To the monster that started it all: Frankenstein

To the monster that started it all: Frankenstein

There is no monster more iconic, perhaps, than Frankenstein’s monster. This year marks the 200th anniversary of Mary Shelley’s classic novel and the IU East Campus Library currently has lots of Frankenstein and Mary Shelley related resources on display and all available for checkout.

If you’re looking for some spooky reads to get you through the Halloween season, we have several different versions of Frankenstein in graphic novel form, including Victor LaValle’s Destroyer No. 1, which is a modern update of the Frankenstein story that reflects today’s current events in the United States. However, if you want to read a graphic novel that stays the most true to Shelley’s original text, then Gris Grimbly’s Frankenstein is the book for you.

We also have The Memoirs of Elizabeth Frankenstein by Theodore Roszak and The Casebook of Victor Frankenstein by Peter Ackroyd for those interested in reading a different perspective to the Frankenstein story, diving more deeply into the moral and ethical horrors of the story and a getting a closer look at the social life and customs of the 19th century.

If you are a fan of horror films and wonder how Frankenstein achieved his iconic look, we have the classic Universal Studio’s Frankenstein (1931) staring Boris Karloff as well as Bride of Frankenstein (1935). We also have the more recent and family-friendly Frankenweenie (2013) by Tim Burton for a more light-hearted version of the story.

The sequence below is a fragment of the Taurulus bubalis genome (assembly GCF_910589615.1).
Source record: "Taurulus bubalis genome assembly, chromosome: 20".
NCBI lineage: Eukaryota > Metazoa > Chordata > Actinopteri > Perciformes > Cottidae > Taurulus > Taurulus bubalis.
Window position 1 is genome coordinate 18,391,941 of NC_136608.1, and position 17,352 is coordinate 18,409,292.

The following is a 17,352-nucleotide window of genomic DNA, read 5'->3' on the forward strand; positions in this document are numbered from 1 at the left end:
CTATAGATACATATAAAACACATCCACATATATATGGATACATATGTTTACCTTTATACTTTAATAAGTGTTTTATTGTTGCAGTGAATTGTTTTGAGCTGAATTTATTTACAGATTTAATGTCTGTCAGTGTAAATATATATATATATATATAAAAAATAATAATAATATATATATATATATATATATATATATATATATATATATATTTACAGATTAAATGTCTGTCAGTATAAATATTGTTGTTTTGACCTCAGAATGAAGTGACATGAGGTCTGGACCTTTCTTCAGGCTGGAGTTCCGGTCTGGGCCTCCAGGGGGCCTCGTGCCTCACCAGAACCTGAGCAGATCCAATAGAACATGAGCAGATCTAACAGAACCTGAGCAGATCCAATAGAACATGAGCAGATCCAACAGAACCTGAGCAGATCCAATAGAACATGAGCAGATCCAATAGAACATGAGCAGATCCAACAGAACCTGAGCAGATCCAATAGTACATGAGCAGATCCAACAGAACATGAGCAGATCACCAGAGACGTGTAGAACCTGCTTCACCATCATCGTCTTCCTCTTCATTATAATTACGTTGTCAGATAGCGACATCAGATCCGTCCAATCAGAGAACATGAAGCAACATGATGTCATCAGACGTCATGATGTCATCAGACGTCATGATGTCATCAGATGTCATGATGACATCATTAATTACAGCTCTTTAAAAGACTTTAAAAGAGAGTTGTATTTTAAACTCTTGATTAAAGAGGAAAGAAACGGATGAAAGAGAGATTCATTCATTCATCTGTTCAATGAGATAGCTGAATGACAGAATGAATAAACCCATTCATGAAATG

All the above are fictionalized retellings of the classic novel, but if you are wanting to dig a little deeper for some serious, academic research, then check out our libguide, Piecing Together Frankenstein: Frankenstein at IU East Library, at The libguide includes articles discussing the cultural, social, and moral impact of Frankenstein as well as the history and life of Mary Shelley and the science that inspired her.  The libguide also lists some games and hypertext narratives inspired by Frankenstein, including a game created by IU East Campus Library’s very own KT Lowe and Beth South, called Virus Frankenstein.

Frankenstein is also the novel currently featured as Indiana Humanities’ One State/One Story project and there are plenty of Frankenstein related activities and events happening throughout the State in October and November. Theatrical performances, film screenings, masquerades, and author talks are some of the engaging events to celebrate 200 years of Frankenstein. You can find a list of activities at

As always, if you have any questions about any of the library resources or want additional information, just Ask Us! Also, if you happen to see any Frankensteins monsters running around this Halloween, be sure to wish them a Happy 200th Birthday.

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